DIY "benchmarking" of CAD, pyooters

Awl --
OK, so ahm still on my CAD/laptop jihad....
But here, I think, is the nitty-gritty:
How does one effectively *assess* the suitability of sundry CAD programs for
a given use or context ? What standard benchmarks can one apply?
These are obvious for cars, stereos, proly even pyooters, but mebbe not AS obvious for pyooters. And even for something like cars, context itself plays a big role: 1/4 mile times for an off-road vehicle would be much less relevant than for the yupster's sports car.
For pyooters, one test I sort of recall reading about was how fast a processor/chipset could compile digits of pi, e, etc, or how fast it could sort very long random lists into an alphabetized state, etc. Or some other intense number-crunching task or multiple sorting of complicated data, or perhaps manipulating 3d forms, fractals, etc.
This wouldn't be a bad idea to do on a new pyooter, to see if in fact it is slowing down over time, iow, an initial benchmark..
What pyooter tests might be available to the DIYer?
Similar for CAD, but no doubt much more involved:
What standard "builds" might one use, to assess a program's efficiency, usability, suitability, etc?
One immediate problem is to first *define* the actual context itself. It seems this is not as clear as it might be, altho certainly cad for "boat building" would seem to be different than punch-and-die cad.
It might be useful to concoct a spectrum of these tests, so that hybrid-type programs could in fact be evaluated in a number of areas for a "usability score", averaged over different areas.
I was thinking more along the lines of how a novice might download the free trials that virtually all programs offer, and perhaps be able to quickly assess (relatively) how usable the program is. I'm thinking of a standard array of a variety of parts, with perhaps a "time to completion" of each part or project in a given program. But then, this would presume a certain amount of training in the program, unless the test was indeed of the learning curve itself..
Quite the dicey proposition, this program evaluation thing, it seems, esp. for novices. Right now, it seems that one has to rely on the opinion of people who do similar work, and hope they are right.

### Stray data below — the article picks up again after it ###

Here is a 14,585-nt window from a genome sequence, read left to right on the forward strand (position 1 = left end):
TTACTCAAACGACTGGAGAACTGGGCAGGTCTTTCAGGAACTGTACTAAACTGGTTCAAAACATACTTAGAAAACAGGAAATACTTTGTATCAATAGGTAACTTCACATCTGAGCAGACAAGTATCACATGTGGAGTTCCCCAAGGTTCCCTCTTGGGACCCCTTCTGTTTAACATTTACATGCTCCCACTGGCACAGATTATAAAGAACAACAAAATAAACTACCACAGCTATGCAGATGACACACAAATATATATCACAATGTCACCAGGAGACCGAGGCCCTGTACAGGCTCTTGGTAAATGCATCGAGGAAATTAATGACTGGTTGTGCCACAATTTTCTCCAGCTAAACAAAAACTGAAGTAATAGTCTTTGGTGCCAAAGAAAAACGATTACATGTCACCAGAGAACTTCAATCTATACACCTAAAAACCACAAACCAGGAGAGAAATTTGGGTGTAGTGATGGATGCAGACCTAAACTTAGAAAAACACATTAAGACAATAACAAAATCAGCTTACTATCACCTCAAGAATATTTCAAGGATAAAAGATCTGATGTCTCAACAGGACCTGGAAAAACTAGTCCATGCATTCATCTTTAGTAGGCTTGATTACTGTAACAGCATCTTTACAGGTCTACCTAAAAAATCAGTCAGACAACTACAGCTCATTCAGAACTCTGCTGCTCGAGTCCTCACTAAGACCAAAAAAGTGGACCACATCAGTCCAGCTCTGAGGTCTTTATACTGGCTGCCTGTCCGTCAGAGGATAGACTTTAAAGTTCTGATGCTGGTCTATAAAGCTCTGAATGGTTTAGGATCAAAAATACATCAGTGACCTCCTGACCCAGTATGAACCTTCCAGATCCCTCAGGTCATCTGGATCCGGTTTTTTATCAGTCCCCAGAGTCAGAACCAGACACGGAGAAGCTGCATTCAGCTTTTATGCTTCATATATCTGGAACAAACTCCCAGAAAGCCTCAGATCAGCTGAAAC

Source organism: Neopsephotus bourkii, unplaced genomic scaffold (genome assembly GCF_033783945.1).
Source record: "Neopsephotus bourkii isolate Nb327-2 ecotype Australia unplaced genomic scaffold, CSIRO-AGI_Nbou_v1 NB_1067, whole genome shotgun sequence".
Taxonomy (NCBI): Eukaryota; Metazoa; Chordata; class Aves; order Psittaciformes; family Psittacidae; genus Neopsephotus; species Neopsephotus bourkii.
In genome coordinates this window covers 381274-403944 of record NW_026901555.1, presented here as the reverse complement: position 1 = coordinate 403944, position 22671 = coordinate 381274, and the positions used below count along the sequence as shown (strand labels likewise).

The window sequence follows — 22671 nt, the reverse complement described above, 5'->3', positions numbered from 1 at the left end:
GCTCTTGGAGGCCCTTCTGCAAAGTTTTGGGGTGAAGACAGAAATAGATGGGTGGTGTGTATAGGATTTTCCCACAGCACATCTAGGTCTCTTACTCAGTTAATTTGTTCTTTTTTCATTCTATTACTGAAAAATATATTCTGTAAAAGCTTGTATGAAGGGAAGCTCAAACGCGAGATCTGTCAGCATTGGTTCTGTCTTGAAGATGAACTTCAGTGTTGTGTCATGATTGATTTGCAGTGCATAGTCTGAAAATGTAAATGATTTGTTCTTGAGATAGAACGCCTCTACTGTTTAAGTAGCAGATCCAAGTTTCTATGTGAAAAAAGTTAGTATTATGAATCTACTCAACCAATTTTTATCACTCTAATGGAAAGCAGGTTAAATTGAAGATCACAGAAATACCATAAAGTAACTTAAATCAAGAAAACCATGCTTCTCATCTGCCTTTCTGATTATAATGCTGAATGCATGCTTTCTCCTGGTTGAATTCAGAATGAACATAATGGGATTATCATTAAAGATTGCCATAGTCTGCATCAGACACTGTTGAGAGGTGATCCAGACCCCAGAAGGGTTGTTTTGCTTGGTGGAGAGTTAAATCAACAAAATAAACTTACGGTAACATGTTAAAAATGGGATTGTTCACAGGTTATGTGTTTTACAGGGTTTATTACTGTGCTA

I have the following sneaking suspicion:
In the days of DOS, you had really different programs in a given genre. For example, in word processors, XyWrite was simply the king of the effing hill, a program that even today will run circles around modern word processors -- graphics notwithstanding, of course. Modern Wordprocessors = Microsoft Word, no??
But, the Windows platform seemed to turn everything into a clone. You seen one word processor, you seen'em all. Even Windows XyWrite sucked!!
I wonder if fundamentally all this goddamm CAD isn't just the same shit, but made so effing complicated ito rules, sequences, etc. that the end user can't tell that they are all the same.
I'm not saying they ARE all the same, just wondering if maybe there isn't some wool being pulled over our eyes.... again.... After all, what is a solid but just an array of g-d points in x, y, and z?? Just how effing complicated can/should that be???
--
EA



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On 5/13/2010 9:07 PM, Existential Angst wrote:

The pros use Futuremark PCMark for benchmarking PCs:
http://www.futuremark.com/products/pcmark05/
I won't talk about CAD software because it is a matter of religion to some.
--Winston
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e.

The circuit design CAD network I ran in the 90's used 386's and took all night to auto-route a complex board. For interactive use it was faster than I could type or move the mouse, so it was fast enough.
This shows the percentage of CPU and memory actually in use: http://technet.microsoft.com/en-us/sysinternals/bb896653.aspx
If the program isn't fast enough for you when they are both below 100% then the limitation may be your hard disks, virtual memory allocation, etc. .
jsw
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On 5/14/2010 5:11 AM, Jim Wilkins wrote:

Reminds me of the bitter complaints we got from the mechanical CAD folks when we ran PAL compilations on our VAX 11/785! That was a while ago.

That's a neat program. Fascinating to see how much concurrent software is running at any given time. Wow!
--Winston
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